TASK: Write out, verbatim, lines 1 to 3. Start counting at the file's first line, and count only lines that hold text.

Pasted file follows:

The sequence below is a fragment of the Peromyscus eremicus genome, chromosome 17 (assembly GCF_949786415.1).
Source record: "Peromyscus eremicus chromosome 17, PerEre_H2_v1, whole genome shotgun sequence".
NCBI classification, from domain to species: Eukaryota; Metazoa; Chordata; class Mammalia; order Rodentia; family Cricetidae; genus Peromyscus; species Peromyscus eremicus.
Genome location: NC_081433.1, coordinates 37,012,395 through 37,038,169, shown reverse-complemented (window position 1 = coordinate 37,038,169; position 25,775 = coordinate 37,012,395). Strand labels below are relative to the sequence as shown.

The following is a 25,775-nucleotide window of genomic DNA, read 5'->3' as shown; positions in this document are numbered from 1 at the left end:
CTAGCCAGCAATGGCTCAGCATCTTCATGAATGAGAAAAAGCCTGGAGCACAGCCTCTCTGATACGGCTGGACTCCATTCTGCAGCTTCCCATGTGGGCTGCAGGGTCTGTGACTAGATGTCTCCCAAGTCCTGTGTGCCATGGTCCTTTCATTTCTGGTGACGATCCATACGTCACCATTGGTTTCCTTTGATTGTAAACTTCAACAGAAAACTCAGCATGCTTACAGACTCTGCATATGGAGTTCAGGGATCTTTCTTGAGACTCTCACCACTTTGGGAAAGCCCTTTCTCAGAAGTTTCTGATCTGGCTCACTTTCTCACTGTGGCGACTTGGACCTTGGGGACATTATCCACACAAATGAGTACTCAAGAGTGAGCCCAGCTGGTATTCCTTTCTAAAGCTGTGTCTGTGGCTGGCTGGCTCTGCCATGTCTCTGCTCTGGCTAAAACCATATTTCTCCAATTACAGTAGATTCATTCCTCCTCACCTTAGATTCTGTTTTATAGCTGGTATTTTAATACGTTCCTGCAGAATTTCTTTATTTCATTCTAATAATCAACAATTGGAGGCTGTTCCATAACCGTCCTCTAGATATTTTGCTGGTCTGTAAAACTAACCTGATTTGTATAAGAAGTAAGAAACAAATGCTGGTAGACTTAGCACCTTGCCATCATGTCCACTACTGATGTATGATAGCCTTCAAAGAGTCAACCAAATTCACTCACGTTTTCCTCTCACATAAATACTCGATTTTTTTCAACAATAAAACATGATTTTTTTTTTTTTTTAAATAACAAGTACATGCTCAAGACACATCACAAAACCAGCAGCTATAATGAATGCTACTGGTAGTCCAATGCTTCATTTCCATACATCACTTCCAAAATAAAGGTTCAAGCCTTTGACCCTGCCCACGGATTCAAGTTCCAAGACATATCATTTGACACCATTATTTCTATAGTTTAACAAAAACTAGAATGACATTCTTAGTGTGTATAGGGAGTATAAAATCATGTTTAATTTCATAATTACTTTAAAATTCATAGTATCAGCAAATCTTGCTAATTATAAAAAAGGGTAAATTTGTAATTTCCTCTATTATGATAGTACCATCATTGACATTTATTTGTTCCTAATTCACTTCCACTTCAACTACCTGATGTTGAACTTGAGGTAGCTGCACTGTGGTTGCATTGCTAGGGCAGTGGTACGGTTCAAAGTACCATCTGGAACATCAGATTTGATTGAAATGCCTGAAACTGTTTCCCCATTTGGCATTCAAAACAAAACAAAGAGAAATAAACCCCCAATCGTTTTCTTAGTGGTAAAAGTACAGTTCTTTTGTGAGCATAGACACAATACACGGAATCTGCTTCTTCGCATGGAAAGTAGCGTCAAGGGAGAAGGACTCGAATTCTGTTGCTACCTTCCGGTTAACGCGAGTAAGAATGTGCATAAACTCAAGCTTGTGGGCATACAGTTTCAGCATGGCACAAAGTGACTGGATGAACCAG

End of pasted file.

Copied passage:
The sequence below is a fragment of the Peromyscus eremicus genome, chromosome 17 (assembly GCF_949786415.1).
Source record: "Peromyscus eremicus chromosome 17, PerEre_H2_v1, whole genome shotgun sequence".
NCBI classification, from domain to species: Eukaryota; Metazoa; Chordata; class Mammalia; order Rodentia; family Cricetidae; genus Peromyscus; species Peromyscus eremicus.